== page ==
For First Time in 18 Months, National Average Gas Price Is Cheaper Than Year Ago
WASHINGTON, D.C. — The national gas price average fell to $2.46 per gallon of regular fuel as of Dec. 3, marking the first time in 18 months the daily average was cheaper year-over-year. It also set a new low price for the year, according to AAA.
The last time the daily national average was cheaper year-over-year was July 6, 2017, at $2.24 compared to $2.26 on July 6, 2016.
The latest national average is also 31 cents cheaper than one month ago.
Twenty-four states also saw gas prices decline in double digits on the week.
"Cheap crude oil prices are driving fuel savings at the pump," said Jeanette Casselano, AAA spokesperson. "Last week crude dropped to its lowest point of the year at $50/bbl. However, this week's Organization of Petroleum Exporting Countries (OPEC) meeting could cause crude oil prices to jump if the organization decides to reduce crude production."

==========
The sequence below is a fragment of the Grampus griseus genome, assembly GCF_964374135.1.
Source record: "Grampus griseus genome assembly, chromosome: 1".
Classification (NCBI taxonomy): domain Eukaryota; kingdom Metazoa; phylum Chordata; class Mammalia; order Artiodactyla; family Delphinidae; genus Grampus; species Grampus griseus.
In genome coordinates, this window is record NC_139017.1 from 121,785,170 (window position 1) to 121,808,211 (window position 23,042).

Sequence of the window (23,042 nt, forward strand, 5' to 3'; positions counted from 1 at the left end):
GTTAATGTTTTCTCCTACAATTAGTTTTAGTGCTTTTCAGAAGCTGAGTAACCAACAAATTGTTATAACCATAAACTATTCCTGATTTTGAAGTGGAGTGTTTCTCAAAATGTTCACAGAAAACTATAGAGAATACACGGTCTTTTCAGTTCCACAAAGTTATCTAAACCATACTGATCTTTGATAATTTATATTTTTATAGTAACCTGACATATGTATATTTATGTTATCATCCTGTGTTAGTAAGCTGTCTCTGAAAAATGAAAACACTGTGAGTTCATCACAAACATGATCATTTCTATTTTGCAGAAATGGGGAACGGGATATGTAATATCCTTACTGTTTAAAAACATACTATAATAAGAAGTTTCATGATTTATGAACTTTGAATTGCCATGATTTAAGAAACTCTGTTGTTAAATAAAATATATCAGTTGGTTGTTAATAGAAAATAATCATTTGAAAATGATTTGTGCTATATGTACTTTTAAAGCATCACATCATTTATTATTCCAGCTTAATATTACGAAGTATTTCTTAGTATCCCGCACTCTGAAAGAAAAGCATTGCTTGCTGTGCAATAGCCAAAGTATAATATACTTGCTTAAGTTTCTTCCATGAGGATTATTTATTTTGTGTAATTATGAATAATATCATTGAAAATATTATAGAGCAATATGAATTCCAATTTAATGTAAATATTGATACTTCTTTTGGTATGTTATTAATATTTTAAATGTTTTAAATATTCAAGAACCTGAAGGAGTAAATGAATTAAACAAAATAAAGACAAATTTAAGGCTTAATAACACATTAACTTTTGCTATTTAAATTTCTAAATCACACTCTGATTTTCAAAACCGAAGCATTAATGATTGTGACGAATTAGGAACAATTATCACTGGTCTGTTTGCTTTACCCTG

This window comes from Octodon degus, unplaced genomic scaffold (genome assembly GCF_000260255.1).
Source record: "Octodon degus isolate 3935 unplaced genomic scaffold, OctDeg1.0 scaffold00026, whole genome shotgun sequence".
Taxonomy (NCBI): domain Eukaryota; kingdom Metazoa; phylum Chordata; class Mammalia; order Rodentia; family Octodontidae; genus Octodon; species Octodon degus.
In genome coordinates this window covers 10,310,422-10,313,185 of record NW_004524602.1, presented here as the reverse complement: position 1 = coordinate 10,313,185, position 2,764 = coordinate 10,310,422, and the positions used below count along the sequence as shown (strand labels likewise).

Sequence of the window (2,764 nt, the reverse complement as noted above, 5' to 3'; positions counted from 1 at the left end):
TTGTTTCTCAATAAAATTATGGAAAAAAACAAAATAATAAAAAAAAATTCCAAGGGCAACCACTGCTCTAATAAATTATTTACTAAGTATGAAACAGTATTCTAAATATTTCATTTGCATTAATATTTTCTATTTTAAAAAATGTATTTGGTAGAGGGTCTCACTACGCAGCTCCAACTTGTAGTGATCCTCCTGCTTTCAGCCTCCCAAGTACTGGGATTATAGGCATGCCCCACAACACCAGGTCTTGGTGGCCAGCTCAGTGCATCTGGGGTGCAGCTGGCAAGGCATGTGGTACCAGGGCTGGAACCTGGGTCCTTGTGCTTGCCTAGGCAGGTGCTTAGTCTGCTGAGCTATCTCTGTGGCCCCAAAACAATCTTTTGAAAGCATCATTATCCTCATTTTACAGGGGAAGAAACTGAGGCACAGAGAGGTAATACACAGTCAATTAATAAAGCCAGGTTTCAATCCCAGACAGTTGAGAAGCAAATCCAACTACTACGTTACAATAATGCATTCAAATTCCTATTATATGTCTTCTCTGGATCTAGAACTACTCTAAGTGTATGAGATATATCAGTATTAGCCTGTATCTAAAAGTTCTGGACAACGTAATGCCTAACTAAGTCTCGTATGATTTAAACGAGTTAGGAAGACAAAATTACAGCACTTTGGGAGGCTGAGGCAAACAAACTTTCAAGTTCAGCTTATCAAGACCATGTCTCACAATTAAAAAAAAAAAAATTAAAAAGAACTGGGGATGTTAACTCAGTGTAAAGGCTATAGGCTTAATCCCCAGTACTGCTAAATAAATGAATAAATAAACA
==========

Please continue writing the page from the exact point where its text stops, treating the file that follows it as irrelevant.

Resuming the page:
Among the association's other findings are:
- The top 10 largest yearly increases were found in Nevada, Arizona, Hawaii, California, Utah, Wyoming, Washington, Oregon, Idaho and Montana.
- The top 10 largest monthly decreases occurred in Nebraska, Iowa, Michigan, Kentucky, Kansas, Missouri, Indiana, Ohio, Illinois and Oklahoma.
- The average gas price in every Great Lakes and Central state is cheaper year over year, while gas prices are cheaper on the week, month and year across the South and Southeast regions.
- Delaware has the cheapest gas price average of any Mid-Atlantic or Northeast state at $2.20.
- State gas price averages in the Rockies are three to 10 cents cheaper than one month ago, but are significantly higher year-over-year, with Utah seeing the largest increase at 35 cents.
Additionally, gas prices on the West Coast are among the highest in the country, with all states in the region on the top 10 most expensive list. Hawaii is the most expensive at $3.64 per gallon, followed by California ($3.53), Washington ($3.30), Alaska ($3.22), Nevada ($3.15), Oregon ($3.12), and Arizona ($2.80).
However, state averages are lower week over week, with Hawaii, California and Washington seeing the largest declines.